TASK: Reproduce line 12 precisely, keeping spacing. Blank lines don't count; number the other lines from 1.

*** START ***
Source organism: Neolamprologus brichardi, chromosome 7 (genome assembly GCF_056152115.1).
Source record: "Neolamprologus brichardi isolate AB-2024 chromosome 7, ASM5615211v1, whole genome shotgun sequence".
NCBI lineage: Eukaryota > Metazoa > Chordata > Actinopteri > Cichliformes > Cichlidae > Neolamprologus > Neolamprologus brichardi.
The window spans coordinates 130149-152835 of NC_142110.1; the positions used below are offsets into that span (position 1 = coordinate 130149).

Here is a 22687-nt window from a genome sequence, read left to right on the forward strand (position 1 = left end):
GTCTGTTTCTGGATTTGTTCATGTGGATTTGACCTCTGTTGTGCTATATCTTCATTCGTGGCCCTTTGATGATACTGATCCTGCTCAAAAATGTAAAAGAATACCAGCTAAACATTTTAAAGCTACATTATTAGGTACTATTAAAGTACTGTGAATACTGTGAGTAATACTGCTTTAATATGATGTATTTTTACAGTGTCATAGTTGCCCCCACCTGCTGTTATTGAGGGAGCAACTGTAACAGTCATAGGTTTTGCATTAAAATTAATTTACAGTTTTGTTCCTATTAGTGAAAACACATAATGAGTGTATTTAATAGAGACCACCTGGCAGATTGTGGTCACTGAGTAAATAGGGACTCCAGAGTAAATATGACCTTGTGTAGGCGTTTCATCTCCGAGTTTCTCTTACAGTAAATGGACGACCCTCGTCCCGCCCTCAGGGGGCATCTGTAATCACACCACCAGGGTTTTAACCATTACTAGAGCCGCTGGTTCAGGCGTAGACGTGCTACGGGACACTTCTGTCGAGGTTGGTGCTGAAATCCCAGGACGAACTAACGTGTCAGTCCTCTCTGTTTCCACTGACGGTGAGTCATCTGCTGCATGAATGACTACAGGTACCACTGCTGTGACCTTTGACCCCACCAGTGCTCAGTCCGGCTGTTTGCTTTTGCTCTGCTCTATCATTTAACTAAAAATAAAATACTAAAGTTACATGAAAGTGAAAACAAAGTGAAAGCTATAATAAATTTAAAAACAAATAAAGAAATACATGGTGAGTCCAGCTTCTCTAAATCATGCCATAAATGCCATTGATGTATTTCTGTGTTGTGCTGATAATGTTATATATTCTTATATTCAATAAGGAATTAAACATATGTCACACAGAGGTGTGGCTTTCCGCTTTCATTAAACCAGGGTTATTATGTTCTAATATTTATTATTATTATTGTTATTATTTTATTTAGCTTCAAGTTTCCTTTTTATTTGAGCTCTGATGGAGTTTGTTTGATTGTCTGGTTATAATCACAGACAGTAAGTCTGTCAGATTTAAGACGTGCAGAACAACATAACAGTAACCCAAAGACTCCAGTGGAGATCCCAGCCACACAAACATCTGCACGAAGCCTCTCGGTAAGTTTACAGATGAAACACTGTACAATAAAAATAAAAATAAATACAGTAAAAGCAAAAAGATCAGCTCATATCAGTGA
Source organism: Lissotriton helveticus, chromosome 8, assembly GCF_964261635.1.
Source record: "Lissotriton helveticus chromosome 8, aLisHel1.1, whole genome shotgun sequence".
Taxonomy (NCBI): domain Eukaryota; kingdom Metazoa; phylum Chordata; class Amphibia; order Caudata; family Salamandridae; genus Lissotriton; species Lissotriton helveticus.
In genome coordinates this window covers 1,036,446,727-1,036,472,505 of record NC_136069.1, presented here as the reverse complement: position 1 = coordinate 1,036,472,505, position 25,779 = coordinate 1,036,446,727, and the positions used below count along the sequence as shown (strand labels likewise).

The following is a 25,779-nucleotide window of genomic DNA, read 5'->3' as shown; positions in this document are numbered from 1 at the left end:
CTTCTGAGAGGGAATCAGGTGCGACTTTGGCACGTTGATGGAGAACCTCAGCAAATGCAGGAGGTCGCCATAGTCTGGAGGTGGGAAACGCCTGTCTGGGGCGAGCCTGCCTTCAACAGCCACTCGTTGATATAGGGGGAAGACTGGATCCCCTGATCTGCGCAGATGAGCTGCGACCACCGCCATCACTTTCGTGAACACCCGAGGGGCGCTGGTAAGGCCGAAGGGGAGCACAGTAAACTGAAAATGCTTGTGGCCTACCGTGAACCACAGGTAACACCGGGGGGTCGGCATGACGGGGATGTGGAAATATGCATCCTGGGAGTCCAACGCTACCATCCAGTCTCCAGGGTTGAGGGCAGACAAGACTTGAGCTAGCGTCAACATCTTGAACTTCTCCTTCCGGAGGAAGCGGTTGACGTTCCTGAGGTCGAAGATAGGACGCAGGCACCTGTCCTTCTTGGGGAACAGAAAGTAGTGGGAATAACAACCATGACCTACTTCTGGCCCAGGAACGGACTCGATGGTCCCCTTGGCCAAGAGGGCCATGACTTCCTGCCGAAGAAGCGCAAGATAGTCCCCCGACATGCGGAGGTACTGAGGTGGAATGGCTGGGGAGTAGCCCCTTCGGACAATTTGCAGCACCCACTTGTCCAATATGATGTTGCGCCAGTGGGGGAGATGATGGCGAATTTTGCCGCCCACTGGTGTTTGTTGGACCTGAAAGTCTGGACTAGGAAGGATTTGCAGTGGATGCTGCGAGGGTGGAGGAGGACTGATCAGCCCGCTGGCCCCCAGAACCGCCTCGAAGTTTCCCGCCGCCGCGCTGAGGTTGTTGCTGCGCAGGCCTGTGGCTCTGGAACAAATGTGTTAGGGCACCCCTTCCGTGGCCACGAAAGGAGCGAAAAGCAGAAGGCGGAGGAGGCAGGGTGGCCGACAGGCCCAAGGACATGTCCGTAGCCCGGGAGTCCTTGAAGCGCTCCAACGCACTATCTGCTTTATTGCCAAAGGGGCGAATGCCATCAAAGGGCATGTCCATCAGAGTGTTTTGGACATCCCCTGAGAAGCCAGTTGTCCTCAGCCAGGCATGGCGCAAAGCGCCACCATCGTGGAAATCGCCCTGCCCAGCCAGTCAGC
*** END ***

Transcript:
CTTCTGAGAGGGAATCAGGTGCGACTTTGGCACGTTGATGGAGAACCTCAGCAAATGCAGGAGGTCGCCATAGTCTGGAGGTGGGAAACGCCTGTCTGGGGCGAGCCTGCCTTCAACAGCCACTCGTTGATATAGGGGGAAGACTGGATCCCCTGATCTGCGCAGATGAGCTGCGACCACCGCCATCACTTTCGTGAACACCCGAGGGGCGCTGGTAAGGCCGAAGGGGAGCACAGTAAACTGAAAATGCTTGTGGCCTACCGTGAACCACAGGTAACACCGGGGGGTCGGCATGACGGGGATGTGGAAATATGCATCCTGGGAGTCCAACGCTACCATCCAGTCTCCAGGGTTGAGGGCAGACAAGACTTGAGCTAGCGTCAACATCTTGAACTTCTCCTTCCGGAGGAAGCGGTTGACGTTCCTGAGGTCGAAGATAGGACGCAGGCACCTGTCCTTCTTGGGGAACAGAAAGTAGTGGGAATAACAACCATGACCTACTTCTGGCCCAGGAACGGACTCGATGGTCCCCTTGGCCAAGAGGGCCATGACTTCCTGCCGAAGAAGCGCAAGATAGTCCCCCGACATGCGGAGGTACTGAGGTGGAATGGCTGGGGAGTAGCCCCTTCGGACAATTTGCAGCACCCACTTGTCCAATATGATGTTGCGCCAGTGGGGGAGATGATGGCGAATTTTGCCGCCCACTGGTGTTTGTTGGACCTGAAAGTCTGGACTAGGAAGGATTTGCAGTGGATGCTGCGAGGGTGGAGGAGGACTGATCAGCCCGCTGGCCCCCAGAACCGCCTCGAAGTTTCCCGCCGCCGCGCTGAGGTTGTTGCTGCGCAGGCCTGTGGCTCTGGAACAAATGTGTTAGGGCACCCCTTCCGTGGCCACGAAAGGAGCGAAAAGCAGAAGGCGGAGGAGGCAGGGTGGCCGACAGGCCCAAGGACATGTCCGTAGCCCGGGAGTCCTTGAAGCGCTCCAACGCACTATCTGCTTTATTGCCAAAGGGGCGAATGCCATCAAAGGGCATGTCCATCAGAGTGTTTTGGACATCCCCTGAGAAGCCAGTTGTCCTCAGCCAGGCATGGCGCAAAGCGCCACCATCGTGGAAATCGCCCTGCCCAGCCAGTCAGC